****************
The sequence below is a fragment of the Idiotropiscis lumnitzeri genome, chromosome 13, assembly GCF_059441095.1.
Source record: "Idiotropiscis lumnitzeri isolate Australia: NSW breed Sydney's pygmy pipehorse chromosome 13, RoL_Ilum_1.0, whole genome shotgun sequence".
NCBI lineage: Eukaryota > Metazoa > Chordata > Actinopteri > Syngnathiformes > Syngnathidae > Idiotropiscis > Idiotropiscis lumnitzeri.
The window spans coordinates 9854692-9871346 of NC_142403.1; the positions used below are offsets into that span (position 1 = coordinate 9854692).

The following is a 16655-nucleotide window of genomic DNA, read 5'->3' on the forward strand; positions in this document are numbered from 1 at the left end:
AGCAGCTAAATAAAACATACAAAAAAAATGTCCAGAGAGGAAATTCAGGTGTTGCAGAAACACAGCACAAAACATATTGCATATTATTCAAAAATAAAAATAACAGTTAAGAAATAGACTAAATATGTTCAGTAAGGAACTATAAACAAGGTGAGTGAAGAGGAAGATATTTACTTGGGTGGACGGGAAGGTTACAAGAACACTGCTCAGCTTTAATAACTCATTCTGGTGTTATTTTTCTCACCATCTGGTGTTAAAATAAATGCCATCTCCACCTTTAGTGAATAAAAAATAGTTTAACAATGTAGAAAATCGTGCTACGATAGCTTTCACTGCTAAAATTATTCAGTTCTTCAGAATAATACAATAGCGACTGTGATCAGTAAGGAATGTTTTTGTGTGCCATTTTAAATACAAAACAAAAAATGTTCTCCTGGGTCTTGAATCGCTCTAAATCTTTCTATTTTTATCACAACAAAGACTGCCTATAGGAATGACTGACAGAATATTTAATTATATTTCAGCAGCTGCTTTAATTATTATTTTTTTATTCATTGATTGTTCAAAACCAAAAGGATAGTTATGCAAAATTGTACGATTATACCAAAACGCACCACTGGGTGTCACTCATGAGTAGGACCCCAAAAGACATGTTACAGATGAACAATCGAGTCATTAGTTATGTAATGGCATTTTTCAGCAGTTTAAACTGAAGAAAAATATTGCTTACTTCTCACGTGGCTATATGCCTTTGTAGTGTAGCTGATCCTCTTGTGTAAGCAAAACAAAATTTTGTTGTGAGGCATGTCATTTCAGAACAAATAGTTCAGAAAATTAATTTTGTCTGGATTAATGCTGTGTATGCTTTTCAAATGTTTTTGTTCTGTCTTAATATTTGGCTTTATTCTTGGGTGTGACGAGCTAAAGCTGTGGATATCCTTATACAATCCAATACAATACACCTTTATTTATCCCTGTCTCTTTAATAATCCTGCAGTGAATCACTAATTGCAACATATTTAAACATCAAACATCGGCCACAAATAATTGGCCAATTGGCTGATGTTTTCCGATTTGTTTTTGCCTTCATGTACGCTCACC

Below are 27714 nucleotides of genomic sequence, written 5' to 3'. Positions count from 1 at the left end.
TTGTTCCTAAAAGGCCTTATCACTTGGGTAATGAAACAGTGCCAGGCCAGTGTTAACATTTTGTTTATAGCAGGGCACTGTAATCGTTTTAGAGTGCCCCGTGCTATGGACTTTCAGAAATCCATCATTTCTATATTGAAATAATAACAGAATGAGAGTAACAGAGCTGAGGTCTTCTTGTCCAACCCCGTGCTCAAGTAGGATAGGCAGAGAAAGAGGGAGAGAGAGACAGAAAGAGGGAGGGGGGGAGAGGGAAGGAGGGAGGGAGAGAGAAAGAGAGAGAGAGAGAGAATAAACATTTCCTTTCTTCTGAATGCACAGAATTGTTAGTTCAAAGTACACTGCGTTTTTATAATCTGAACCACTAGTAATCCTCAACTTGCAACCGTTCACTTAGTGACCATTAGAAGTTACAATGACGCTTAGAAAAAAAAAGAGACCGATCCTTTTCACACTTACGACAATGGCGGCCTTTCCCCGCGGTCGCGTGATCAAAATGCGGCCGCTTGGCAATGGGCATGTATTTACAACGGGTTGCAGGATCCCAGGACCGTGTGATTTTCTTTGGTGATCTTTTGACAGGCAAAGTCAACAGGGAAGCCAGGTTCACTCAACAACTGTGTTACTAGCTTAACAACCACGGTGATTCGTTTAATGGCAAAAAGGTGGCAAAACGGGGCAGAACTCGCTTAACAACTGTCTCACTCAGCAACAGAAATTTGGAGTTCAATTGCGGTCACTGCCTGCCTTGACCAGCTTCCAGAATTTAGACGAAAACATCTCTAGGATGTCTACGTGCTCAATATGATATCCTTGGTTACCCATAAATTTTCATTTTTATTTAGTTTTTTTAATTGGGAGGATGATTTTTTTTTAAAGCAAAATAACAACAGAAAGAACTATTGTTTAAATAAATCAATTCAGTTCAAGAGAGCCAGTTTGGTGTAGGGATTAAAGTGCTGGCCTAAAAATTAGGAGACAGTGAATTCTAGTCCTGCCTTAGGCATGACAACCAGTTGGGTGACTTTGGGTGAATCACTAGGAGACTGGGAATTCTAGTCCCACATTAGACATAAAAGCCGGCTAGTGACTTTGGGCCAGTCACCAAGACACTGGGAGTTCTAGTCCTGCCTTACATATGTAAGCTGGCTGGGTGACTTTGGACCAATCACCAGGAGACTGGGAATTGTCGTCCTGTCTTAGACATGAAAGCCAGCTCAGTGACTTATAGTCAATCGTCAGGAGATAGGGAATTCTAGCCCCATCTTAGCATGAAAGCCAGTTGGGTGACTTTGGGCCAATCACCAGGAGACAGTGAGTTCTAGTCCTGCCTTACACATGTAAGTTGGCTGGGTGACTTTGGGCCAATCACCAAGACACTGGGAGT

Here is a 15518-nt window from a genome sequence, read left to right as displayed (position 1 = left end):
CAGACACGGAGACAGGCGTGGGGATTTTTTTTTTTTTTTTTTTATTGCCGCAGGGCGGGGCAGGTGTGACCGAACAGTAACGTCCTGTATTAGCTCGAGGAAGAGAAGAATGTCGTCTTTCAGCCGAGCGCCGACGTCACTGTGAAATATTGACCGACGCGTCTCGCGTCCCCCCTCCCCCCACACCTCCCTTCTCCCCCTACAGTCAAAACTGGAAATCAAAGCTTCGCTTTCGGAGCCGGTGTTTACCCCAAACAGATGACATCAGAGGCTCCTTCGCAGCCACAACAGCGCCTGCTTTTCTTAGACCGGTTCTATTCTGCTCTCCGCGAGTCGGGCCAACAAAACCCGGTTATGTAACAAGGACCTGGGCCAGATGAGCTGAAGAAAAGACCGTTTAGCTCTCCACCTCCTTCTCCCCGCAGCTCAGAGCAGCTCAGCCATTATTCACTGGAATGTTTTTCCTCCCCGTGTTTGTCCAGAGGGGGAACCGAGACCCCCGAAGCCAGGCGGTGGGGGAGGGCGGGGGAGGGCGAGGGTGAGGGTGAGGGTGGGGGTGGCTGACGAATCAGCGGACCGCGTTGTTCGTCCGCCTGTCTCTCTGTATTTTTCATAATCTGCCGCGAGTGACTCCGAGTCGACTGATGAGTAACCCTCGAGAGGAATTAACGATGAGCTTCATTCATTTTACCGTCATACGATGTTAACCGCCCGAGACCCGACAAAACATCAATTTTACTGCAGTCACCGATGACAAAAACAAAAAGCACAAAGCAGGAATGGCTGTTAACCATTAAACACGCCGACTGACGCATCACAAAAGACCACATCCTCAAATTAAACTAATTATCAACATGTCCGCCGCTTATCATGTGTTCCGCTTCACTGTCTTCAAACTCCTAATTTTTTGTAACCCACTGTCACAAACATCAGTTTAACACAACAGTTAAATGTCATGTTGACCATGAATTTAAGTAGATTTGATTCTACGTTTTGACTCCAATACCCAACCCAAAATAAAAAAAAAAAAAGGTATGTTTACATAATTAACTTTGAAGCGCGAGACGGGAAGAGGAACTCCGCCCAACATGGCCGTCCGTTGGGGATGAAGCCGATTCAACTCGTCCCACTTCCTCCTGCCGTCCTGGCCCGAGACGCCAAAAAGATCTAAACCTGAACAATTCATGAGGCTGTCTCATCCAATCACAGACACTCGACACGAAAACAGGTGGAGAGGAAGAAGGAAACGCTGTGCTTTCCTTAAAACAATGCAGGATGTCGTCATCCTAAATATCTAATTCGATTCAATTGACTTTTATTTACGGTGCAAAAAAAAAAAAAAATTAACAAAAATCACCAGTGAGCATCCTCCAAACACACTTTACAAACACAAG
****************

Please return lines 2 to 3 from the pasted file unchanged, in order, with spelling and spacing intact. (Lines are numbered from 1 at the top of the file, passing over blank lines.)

Source record: "Idiotropiscis lumnitzeri isolate Australia: NSW breed Sydney's pygmy pipehorse chromosome 13, RoL_Ilum_1.0, whole genome shotgun sequence".
NCBI lineage: Eukaryota > Metazoa > Chordata > Actinopteri > Syngnathiformes > Syngnathidae > Idiotropiscis > Idiotropiscis lumnitzeri.